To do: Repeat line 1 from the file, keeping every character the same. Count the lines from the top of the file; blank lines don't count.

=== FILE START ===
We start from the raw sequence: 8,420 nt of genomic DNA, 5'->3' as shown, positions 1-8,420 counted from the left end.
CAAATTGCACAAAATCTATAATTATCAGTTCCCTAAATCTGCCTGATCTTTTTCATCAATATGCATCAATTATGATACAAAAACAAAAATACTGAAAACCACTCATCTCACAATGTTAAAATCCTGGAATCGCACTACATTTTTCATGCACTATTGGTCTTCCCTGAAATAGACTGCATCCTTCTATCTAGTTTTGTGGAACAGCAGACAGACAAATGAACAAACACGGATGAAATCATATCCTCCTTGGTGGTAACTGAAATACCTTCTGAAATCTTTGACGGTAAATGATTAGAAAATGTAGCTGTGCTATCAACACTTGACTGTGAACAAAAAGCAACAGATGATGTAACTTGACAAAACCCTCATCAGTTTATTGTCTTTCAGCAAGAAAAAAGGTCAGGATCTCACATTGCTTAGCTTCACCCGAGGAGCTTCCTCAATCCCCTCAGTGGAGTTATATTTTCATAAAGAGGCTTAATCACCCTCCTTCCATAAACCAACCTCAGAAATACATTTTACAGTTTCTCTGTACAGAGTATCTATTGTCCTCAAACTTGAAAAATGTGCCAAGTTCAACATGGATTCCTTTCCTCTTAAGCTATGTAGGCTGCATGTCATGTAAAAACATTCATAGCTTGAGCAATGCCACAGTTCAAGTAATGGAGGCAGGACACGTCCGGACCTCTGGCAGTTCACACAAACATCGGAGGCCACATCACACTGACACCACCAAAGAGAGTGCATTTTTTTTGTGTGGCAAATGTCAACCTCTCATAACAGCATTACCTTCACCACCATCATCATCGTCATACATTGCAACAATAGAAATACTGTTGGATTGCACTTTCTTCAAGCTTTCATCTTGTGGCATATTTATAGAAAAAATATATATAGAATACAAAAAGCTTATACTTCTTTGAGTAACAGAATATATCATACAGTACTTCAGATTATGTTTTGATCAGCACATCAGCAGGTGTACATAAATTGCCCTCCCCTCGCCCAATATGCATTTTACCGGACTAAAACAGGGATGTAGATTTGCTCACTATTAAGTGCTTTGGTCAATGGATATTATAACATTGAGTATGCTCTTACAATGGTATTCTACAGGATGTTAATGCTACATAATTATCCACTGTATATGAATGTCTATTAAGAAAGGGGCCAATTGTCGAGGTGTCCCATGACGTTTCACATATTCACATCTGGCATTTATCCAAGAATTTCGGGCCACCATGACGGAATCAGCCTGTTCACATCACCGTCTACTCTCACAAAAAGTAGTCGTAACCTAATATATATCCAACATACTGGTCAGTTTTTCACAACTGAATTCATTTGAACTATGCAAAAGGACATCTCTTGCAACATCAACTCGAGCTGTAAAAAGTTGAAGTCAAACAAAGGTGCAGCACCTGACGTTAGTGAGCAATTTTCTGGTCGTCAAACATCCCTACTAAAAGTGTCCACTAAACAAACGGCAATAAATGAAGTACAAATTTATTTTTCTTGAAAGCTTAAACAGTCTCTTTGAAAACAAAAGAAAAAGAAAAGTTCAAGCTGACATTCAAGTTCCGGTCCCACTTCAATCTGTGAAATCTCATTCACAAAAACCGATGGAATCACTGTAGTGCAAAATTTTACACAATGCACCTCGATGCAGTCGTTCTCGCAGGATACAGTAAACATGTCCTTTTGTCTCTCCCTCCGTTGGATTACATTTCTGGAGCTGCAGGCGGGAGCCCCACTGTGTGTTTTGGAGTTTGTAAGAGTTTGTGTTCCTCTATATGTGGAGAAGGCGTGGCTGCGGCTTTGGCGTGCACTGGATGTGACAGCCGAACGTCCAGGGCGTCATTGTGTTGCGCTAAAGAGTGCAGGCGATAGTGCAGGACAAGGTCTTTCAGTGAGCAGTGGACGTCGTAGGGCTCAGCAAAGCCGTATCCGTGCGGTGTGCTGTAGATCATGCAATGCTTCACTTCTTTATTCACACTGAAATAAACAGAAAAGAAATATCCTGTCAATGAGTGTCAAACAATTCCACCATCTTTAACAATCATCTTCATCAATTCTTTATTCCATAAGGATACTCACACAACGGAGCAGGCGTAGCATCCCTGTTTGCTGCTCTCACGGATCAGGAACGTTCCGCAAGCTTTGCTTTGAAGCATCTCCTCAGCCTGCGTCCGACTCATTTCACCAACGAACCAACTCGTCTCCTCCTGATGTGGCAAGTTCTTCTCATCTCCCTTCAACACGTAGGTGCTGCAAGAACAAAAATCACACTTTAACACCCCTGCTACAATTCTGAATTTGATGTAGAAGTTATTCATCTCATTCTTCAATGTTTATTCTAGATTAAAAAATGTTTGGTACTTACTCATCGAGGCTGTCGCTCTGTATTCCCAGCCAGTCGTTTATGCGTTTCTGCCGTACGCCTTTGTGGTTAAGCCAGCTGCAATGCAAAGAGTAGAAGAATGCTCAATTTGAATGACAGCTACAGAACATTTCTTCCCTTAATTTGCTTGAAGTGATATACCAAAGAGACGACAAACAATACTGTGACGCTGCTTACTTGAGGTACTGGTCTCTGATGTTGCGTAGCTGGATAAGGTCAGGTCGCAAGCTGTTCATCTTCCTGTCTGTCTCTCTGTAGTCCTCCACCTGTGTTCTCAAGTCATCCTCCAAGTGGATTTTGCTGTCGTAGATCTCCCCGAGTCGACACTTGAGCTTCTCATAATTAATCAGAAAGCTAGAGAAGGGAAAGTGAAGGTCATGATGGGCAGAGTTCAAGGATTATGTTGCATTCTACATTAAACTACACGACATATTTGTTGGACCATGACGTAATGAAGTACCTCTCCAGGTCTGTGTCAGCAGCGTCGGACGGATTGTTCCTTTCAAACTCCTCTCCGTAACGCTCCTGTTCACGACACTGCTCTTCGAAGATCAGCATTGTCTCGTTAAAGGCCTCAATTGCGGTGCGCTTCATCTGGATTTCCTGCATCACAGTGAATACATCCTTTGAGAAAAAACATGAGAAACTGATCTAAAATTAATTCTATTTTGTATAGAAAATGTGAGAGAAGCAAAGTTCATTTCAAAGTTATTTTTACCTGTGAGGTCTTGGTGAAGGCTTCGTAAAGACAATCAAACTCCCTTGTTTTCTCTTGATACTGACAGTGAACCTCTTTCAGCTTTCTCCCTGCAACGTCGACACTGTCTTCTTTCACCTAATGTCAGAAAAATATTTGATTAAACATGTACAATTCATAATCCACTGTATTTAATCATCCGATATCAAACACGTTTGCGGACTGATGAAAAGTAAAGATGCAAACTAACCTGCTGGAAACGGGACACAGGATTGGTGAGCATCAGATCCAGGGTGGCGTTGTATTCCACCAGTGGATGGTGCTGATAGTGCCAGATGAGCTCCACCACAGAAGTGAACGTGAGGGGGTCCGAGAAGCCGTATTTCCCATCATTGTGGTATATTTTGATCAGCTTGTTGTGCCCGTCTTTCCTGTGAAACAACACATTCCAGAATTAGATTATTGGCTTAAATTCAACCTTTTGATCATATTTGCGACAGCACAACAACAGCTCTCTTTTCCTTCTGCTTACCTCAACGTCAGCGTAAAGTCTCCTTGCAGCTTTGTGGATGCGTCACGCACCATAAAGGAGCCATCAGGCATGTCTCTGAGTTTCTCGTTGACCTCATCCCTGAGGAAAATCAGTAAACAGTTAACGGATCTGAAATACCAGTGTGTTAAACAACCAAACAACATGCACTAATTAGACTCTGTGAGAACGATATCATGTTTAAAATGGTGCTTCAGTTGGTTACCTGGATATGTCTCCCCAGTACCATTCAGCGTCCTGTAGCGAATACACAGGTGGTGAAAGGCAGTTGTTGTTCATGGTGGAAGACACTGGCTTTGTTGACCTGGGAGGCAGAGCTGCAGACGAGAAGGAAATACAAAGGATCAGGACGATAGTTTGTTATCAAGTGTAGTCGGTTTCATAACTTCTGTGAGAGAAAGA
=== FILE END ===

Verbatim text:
We start from the raw sequence: 8,420 nt of genomic DNA, 5'->3' as shown, positions 1-8,420 counted from the left end.